Eye-catcher par excellence
This supercool gadget built around an Arduino Uno, was published in the German Make Magazine who in turn were inspired by the plot clock from FabLab Nuremberg. Our refined design does not use an erasable whiteboard marker like the FabLab version, but instead writes the time into a layer of sand. After an adjustable time the sand is flattened out by two vibration motors and everything begins all over again.
The mechanical parts of the clock mainly consist of laser cut acrylic. Acrylic is readily available and is very well suited for laser cutting resulting in very nice and shiny flame polished edges. Like the original plot clock, the sand clock uses three miniature servo motors. For the ease of mounting and due to the higher accuracy with less slack we have opted for metal gear servo motors.
The sand is flattened out using two 6 mm vibration motors. In order to get good results without the sand accumulating in various spots, the position and orientation of these motors is quite critical. Needless to say that we have gone through a lot of experimentation to get this working properly.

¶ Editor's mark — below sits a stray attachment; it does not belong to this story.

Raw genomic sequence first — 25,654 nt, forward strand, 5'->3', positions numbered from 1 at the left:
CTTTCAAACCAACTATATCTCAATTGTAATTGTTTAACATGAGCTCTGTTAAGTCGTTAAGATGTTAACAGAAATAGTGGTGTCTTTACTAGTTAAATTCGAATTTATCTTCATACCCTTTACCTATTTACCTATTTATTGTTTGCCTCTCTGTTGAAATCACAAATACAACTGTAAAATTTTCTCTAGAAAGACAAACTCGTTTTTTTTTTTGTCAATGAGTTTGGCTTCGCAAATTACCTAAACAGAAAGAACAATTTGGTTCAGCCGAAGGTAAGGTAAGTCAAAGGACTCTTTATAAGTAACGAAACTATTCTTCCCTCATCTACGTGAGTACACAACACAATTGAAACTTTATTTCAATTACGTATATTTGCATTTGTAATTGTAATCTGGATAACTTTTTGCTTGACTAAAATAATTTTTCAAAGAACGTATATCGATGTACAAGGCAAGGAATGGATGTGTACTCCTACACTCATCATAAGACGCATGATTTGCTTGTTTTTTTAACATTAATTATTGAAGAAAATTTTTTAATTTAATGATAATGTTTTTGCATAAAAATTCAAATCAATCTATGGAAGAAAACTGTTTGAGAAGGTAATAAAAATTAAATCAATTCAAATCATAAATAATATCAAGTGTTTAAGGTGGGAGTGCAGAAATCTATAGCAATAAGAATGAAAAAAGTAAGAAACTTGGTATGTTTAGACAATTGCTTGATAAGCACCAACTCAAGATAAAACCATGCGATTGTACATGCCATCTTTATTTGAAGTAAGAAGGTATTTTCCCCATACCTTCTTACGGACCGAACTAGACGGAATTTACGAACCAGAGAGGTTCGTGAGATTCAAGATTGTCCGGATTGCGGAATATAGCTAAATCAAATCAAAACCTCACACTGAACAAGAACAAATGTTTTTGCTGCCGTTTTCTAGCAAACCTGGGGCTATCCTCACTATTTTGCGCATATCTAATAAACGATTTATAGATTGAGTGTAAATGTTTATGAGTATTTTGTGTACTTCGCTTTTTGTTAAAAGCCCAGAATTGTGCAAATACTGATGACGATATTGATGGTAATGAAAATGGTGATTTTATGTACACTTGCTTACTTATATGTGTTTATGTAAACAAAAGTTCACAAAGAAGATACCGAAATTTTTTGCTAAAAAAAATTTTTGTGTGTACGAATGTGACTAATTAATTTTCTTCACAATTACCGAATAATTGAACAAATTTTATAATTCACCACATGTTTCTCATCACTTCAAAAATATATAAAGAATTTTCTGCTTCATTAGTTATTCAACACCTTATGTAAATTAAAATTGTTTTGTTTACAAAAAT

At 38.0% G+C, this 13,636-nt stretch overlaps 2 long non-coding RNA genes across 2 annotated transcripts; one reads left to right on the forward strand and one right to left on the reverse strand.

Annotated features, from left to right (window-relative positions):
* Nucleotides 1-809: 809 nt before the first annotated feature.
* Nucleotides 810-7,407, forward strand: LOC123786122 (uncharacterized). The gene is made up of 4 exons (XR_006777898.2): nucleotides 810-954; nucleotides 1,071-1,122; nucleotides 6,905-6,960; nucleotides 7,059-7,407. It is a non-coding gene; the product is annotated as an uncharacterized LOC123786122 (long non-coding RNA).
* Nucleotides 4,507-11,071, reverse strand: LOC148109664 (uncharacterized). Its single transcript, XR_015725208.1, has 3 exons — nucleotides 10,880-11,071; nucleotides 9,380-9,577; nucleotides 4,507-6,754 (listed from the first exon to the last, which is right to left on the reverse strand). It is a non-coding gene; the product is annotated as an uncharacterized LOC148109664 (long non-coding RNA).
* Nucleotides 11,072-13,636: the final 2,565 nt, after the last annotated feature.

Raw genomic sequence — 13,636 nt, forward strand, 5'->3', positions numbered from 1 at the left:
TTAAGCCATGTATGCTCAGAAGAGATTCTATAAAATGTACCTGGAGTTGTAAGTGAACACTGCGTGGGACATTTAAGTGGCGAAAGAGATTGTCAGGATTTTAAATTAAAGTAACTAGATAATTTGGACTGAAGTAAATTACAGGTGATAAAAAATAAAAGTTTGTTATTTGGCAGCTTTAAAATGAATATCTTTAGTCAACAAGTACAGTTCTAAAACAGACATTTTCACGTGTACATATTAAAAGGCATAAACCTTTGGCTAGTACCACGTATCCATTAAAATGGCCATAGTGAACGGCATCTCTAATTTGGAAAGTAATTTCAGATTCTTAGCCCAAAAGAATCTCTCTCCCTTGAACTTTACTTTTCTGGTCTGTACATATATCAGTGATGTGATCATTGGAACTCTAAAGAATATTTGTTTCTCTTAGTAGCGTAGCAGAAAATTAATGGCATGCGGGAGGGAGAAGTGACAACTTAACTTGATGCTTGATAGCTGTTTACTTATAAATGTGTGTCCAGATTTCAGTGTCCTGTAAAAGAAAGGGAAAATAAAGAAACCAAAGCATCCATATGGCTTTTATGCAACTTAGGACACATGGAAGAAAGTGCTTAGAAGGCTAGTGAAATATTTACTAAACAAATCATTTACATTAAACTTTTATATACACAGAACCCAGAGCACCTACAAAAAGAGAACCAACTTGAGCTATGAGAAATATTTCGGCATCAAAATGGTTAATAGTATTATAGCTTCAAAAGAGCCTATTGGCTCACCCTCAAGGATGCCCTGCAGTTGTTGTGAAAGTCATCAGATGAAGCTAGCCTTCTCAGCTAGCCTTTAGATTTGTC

The heart of the sand clock is formed by two servo motors driving the writing pen via a pantograph mechanism. Calculation of the servo motor positions in order to achieve a desired (x,Y) position of the pen is based on the principle of inverse kinematics. As the pantograph mechanism is not too complex, the resulting mathematical formulas are relatively simple and still can be dealt with by an Arduino.
To keep the construction of this clock as easy as possible, we've designed an Arduino shield with all necessary parts. Just plug it into the Arduino, connect the servo motors and the vibration motors and you're ready to go.
As the motors draw quite some current, the Arduino 5 V supply is not suitable so we decided to provide a separate power supply for the motors using a 78xx replacement type DC/DC converter.
Timekeeping is done using a PCF2129A precision RTC from NXP. It has an in-built crystal with a base accuracy of 3 ppm and can be accessed via I2C. A CR2032 lithium coin cell provides a backup time of 10 years or more.
The Arduino sketch allows for easy calibration of the servo motors via an USB connection with a computer. The calibration parameters are stored in EEPROM. Once calibrated, the clock is ready to go.